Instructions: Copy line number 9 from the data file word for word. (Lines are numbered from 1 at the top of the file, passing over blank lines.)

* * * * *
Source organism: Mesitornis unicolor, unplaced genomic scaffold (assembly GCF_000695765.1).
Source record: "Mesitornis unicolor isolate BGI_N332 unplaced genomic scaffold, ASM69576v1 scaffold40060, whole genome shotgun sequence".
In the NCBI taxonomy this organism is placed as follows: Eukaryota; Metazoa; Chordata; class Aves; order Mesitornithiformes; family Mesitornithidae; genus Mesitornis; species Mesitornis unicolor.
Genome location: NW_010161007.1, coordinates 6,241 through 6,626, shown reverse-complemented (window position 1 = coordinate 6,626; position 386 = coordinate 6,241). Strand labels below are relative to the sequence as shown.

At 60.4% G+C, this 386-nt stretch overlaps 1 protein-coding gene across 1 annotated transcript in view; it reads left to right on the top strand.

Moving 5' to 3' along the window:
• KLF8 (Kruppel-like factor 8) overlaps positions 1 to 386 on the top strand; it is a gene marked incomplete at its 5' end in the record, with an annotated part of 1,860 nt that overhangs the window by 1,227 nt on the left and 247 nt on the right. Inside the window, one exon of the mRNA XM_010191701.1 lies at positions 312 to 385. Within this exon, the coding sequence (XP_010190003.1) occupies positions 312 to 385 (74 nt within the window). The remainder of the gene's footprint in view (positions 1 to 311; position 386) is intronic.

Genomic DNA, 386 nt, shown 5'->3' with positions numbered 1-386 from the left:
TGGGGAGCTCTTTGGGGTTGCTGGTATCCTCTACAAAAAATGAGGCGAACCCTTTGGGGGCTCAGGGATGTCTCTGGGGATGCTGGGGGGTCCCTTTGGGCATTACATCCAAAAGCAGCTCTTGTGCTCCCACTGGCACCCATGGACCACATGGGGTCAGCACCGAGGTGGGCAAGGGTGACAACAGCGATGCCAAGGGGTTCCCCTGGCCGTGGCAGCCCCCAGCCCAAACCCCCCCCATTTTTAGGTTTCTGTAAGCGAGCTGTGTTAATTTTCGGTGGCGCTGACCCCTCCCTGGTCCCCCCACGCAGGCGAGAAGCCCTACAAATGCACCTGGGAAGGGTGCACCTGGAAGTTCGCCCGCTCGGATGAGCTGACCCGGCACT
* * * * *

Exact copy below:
TGGGGAGCTCTTTGGGGTTGCTGGTATCCTCTACAAAAAATGAGGCGAACCCTTTGGGGGCTCAGGGATGTCTCTGGGGATGCTGGGGGGTCCCTTTGGGCATTACATCCAAAAGCAGCTCTTGTGCTCCCACTGGCACCCATGGACCACATGGGGTCAGCACCGAGGTGGGCAAGGGTGACAACAGCGATGCCAAGGGGTTCCCCTGGCCGTGGCAGCCCCCAGCCCAAACCCCCCCCATTTTTAGGTTTCTGTAAGCGAGCTGTGTTAATTTTCGGTGGCGCTGACCCCTCCCTGGTCCCCCCACGCAGGCGAGAAGCCCTACAAATGCACCTGGGAAGGGTGCACCTGGAAGTTCGCCCGCTCGGATGAGCTGACCCGGCACT